The U.S. Federal Census of 1860 designated Port Ludlow as one of the three enumeration districts in Jefferson County, Washington Territory. The census tally portrays the make-up of a young logging and sawmill community: Of the 124 people counted, 117 (94%) were adults between the ages of 20 and 50, and the remaining 7 were children. Of the adult population 112 (96%) were men and only 5 women, of which 3 were residing with husbands. 53 (47%) of the men were listed as lumbermen and 14 (13%) as sawyers. Of the total population, 94 (76%) were born in the United States, and of those all were born in the eastern half of the nation but two — a two-year-old born in California and a one-year-old born in Washington Territory. Of the 30 (24%) who were foreign-born, 8 were born in England, 8 in Ireland, 6 in Canada, 4 in Germany, 2 in Norway, and one each in Australia and Denmark.[6] The indigenous peoples were not counted in the 1860 census.

Geography[edit]

Port Ludlow, the CDP (community), is located at 47°55′31″N 122°41′1″W / 47.92528°N 122.68361°W / 47.92528; -122.68361.[5] Port Ludlow, the waterbody, is located at 47°55′25″N 122°40′32″W / 47.92361°N 122.67556°W / 47.92361; -122.67556.[3]

According to the United States Census Bureau, the CDP has a total area of 14.1 square miles (36.4 km²), of which, 11.4 square miles (29.6 km²) of it is land and 2.6 square miles (6.8 km²) of it (18.71%) is water.

Demographics[edit]

As of the census[1] of 2000, there were 1,968 people, 954 households, and 742 families residing in the CDP. The population density was 172.2 people per square mile (66.5/km²). There were 1,186 housing units at an average density of 103.8/sq mi (40.1/km²). The racial makeup of the CDP was 96.39% White, 0.10% African American, 0.20% Native American, 1.42% Asian, 0.15% Pacific Islander, 0.76% from other races, and 0.97% from two or more races. Hispanic or Latino of any race were 1.52% of the population.[7]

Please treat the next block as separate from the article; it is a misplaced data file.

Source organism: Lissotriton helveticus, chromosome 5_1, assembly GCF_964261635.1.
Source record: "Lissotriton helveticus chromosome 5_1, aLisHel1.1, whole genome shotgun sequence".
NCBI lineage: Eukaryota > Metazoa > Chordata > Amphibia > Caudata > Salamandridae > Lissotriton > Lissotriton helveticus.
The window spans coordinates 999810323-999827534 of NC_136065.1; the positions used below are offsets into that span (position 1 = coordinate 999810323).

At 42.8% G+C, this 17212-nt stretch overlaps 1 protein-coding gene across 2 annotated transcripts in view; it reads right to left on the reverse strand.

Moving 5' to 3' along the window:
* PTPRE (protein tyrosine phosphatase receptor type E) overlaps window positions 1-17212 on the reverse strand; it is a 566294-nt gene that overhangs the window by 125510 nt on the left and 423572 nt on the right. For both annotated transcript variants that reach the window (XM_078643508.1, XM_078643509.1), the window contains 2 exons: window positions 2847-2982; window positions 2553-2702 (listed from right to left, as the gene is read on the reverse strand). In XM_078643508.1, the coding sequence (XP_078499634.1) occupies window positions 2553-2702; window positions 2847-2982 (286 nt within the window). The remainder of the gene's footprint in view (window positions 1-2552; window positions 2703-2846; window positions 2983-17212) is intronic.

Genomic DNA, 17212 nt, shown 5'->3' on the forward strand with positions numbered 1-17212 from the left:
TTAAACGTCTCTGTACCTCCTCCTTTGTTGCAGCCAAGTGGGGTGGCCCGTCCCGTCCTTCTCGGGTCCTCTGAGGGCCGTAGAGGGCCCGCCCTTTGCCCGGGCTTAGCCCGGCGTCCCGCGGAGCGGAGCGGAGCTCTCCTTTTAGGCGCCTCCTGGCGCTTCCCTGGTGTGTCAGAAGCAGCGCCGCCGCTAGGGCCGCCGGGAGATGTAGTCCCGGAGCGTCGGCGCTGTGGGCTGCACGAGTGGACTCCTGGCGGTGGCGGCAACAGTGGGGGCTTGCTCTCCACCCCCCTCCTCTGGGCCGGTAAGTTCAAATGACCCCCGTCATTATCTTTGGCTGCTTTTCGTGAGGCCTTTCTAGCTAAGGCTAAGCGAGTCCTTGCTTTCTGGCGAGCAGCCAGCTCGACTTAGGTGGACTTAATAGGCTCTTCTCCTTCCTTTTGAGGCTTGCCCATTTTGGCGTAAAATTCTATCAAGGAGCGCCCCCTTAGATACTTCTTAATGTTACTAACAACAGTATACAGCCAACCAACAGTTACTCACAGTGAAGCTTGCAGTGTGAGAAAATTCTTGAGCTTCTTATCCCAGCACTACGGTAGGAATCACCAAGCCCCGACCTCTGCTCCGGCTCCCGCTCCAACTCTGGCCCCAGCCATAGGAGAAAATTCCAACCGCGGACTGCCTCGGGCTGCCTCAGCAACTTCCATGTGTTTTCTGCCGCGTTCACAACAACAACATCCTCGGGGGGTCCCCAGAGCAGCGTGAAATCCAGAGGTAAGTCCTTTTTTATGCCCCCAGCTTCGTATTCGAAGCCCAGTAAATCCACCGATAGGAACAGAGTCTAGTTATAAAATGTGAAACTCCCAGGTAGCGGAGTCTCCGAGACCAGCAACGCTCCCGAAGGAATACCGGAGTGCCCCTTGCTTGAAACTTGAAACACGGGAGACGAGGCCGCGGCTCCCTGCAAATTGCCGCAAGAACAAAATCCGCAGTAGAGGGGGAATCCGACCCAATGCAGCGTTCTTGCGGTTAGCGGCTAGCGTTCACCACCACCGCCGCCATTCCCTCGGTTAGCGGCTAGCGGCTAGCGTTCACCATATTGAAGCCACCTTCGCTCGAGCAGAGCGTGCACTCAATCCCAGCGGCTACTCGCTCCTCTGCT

There were 954 households out of which 10.4% had children under the age of 18 living with them, 74.2% were married couples living together, 2.4% had a female householder with no husband present, and 22.2% were non-families. 18.0% of all households were made up of individuals and 10.5% had someone living alone who was 65 years of age or older. The average household size was 2.06 and the average family size was 2.29.

In the CDP the population was spread out with 9.5% under the age of 18, 2.0% from 18 to 24, 11.9% from 25 to 44, 36.2% from 45 to 64, and 40.3% who were 65 years of age or older. The median age was 61 years. For every 100 females there were 94.9 males. For every 100 females age 18 and over, there were 96.0 males.

The median income for a household in the CDP was $56,938, and the median income for a family was $62,298. Males had a median income of $50,265 versus $24,531 for females. The per capita income for the CDP was $36,625. None of the families and 1.2% of the population were living below the poverty line, including no under eighteens and none of those over 64.

References[edit]

Further reading[edit]

  • Jefferson County Historical Society, With Pride in Heritage: History of Jefferson County, Portland, Oregon, Professional Publishing Printing, Inc., 1966.

External links[edit]